Racial struggles and stereotypes
According to Min Hyoung Song, American Born Chinese possesses strong themes of racial stereotypes, particularly American stereotypes of the Chinese and other East Asian ethnicities. The primary example of these stereotypes is Chin-Kee, who is the embodiment of the term "coolie," a nineteenth-century racial slur for unskilled Chinese workers. According to Chaney, he is "an incarnation of the 'Yellow Peril' era of racism" which Song defines as "slant-eyes, short stature, sallow skin, predictably Chinese clothing, claw-like fingertips, and long menacing queue". In addition, Chin-Kee continually switches his "L's" for "R's" and vice versa during speech. The American roots of Chin-Kee's stereotypes are emphasized by the style of the illustrations, which are drawn to simulate an American television show. Song mentions that "[t]o emphasize further that this is an image originally formalized in newspapers and popular entertainment and later largely disseminated through the growth of popular mass media, the words "clap clap clap" line the entire bottom of the panel...This, and the words "ha ha ha," are likewise repeated in other panels, replicating the canned laughter and applause of television sit-coms." Just as the media that have enforced these stereotypes have changed, so have some of the stereotypes themselves. Chin-Kee does not only represent a version of nineteenth-century racial stereotypes, but also of the more contemporary stereotype that all Asians make exceptional students. During class with Danny, Chin-Kee knows the answer to every question, no matter if the subject is U.S. Government, History, Anatomy, Algebra, or Spanish.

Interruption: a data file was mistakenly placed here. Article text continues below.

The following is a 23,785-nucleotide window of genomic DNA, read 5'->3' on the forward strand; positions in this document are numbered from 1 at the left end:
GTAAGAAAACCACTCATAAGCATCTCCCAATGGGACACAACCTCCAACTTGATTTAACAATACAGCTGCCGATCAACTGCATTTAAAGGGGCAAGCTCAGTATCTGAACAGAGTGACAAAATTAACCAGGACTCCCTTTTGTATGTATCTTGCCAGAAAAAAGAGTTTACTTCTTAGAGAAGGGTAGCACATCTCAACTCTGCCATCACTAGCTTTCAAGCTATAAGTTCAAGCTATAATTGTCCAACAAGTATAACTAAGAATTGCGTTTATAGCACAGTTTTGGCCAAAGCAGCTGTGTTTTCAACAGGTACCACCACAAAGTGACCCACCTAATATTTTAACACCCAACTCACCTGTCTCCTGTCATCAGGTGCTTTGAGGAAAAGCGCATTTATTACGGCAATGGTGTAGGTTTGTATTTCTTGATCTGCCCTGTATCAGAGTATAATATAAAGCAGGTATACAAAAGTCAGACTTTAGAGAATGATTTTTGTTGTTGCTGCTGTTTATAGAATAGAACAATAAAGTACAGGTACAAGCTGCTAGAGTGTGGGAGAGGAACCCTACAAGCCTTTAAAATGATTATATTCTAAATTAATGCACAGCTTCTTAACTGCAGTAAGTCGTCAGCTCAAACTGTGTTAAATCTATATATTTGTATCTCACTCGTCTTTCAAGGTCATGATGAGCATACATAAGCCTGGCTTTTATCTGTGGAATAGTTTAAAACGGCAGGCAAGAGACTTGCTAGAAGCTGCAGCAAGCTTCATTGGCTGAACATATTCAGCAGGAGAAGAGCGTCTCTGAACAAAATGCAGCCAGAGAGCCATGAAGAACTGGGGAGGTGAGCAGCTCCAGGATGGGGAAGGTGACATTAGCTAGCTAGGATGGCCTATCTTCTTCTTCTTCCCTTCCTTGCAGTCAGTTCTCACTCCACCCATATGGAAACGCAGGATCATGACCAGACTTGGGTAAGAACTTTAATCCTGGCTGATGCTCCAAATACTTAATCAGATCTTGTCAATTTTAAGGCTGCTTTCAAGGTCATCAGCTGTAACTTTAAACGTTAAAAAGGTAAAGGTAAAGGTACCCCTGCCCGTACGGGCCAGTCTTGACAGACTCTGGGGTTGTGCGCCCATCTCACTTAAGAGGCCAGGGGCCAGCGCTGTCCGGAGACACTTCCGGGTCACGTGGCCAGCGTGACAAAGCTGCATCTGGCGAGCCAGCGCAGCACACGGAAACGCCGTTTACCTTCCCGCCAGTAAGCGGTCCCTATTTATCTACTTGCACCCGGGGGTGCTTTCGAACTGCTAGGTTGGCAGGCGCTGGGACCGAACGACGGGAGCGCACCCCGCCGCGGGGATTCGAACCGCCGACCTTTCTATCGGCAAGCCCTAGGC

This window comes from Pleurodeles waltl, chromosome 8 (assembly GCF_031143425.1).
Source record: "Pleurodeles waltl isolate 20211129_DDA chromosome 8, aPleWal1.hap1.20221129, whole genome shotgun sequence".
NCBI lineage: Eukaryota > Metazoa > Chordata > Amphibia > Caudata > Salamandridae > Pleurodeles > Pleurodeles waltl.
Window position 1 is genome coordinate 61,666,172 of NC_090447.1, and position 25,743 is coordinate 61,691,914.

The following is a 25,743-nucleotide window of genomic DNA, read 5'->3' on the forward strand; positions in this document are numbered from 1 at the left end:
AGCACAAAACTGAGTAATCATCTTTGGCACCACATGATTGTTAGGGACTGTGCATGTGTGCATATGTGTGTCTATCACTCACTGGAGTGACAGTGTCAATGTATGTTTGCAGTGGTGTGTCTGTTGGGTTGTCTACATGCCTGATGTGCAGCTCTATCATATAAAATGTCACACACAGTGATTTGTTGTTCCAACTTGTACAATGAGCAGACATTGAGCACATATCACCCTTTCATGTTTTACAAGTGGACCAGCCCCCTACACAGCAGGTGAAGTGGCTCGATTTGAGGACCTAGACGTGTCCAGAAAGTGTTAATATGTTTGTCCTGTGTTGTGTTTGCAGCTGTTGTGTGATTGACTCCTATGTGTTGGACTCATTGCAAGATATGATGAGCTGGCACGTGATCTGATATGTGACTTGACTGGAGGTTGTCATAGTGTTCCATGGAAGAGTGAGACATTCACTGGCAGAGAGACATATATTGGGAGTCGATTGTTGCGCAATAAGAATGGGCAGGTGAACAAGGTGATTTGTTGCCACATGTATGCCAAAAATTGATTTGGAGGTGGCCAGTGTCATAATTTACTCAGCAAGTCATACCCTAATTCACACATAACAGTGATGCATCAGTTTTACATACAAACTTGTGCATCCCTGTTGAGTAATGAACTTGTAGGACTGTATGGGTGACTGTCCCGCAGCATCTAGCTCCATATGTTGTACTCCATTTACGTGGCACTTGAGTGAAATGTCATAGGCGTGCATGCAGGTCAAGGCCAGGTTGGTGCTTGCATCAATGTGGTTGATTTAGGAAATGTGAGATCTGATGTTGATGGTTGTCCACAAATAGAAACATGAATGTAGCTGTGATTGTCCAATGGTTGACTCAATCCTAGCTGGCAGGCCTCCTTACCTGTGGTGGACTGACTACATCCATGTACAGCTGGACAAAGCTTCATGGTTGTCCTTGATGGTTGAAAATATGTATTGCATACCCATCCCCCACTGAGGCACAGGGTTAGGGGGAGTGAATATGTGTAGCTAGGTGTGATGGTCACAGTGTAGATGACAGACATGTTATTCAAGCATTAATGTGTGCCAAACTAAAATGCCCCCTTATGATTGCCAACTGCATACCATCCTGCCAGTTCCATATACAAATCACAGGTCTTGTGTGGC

Chin-Kee's academic ability brings to light what Cheryl Gnomes describes as a misguided distinction between "good" stereotypes and "bad" stereotypes. Gnomes mentions that a seemingly "good stereotype" such as Chin-Kee's stellar academic performance is still a negative stereotype overall, because if an Asian student is struggling with a particular academic subject and is believed (and/or expected) to be naturally gifted in the subject, the stereotyped student will feel pressured to perform and fear asking for help.
Chaney argues that the Monkey King serves as a metaphor for minority races and/or ethnicities, particularly those who shun their racial or ethnic backgrounds in order to assimilate into the majority culture. The Monkey King is not allowed into the celestial dinner party because he is a monkey, and therefore inherently inferior in the eyes of the other deities. When he is rejected, he is determined to prove to the world that he is more than just a Monkey, and masters the "four disciplines of invulnerability" in order to become "The Great Sage."
Transformation and understanding identity
The primary characters of American Born Chinese undergo phases of identity crises that are coupled with some sort of mental or physical transformation(s). Chaney states that the novel "celebrates transformations of identity by way of creaturely alterity. Put another way, Yang's characters become not simply other than what they are, but the other that they are." Transforming toys are introduced very early in the narrative to foreground this theme, and the narrative structure itself transforms in the final act, making this a theme not only of the characters but a key element of the way the story is told.